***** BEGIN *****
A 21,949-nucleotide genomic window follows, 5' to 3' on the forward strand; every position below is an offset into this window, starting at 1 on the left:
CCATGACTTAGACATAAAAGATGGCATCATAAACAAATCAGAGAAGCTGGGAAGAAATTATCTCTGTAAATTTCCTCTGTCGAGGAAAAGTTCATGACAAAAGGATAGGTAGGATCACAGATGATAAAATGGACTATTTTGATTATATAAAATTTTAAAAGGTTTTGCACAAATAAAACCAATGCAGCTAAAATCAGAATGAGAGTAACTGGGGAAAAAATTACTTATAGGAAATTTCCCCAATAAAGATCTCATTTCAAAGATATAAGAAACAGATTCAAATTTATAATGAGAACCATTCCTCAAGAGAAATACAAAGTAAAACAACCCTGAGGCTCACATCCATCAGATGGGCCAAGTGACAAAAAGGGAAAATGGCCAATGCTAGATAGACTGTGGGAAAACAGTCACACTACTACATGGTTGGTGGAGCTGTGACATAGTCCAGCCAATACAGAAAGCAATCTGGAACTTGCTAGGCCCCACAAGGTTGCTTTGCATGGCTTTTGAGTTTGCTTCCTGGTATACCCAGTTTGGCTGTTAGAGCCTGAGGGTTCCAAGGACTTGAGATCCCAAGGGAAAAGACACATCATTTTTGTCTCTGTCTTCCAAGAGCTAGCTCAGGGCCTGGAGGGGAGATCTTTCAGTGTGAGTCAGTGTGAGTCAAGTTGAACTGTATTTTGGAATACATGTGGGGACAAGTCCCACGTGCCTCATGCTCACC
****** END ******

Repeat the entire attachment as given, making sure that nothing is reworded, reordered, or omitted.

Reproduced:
A 21,949-nucleotide genomic window follows, 5' to 3' on the forward strand; every position below is an offset into this window, starting at 1 on the left:
CCATGACTTAGACATAAAAGATGGCATCATAAACAAATCAGAGAAGCTGGGAAGAAATTATCTCTGTAAATTTCCTCTGTCGAGGAAAAGTTCATGACAAAAGGATAGGTAGGATCACAGATGATAAAATGGACTATTTTGATTATATAAAATTTTAAAAGGTTTTGCACAAATAAAACCAATGCAGCTAAAATCAGAATGAGAGTAACTGGGGAAAAAATTACTTATAGGAAATTTCCCCAATAAAGATCTCATTTCAAAGATATAAGAAACAGATTCAAATTTATAATGAGAACCATTCCTCAAGAGAAATACAAAGTAAAACAACCCTGAGGCTCACATCCATCAGATGGGCCAAGTGACAAAAAGGGAAAATGGCCAATGCTAGATAGACTGTGGGAAAACAGTCACACTACTACATGGTTGGTGGAGCTGTGACATAGTCCAGCCAATACAGAAAGCAATCTGGAACTTGCTAGGCCCCACAAGGTTGCTTTGCATGGCTTTTGAGTTTGCTTCCTGGTATACCCAGTTTGGCTGTTAGAGCCTGAGGGTTCCAAGGACTTGAGATCCCAAGGGAAAAGACACATCATTTTTGTCTCTGTCTTCCAAGAGCTAGCTCAGGGCCTGGAGGGGAGATCTTTCAGTGTGAGTCAGTGTGAGTCAAGTTGAACTGTATTTTGGAATACATGTGGGGACAAGTCCCACGTGCCTCATGCTCACC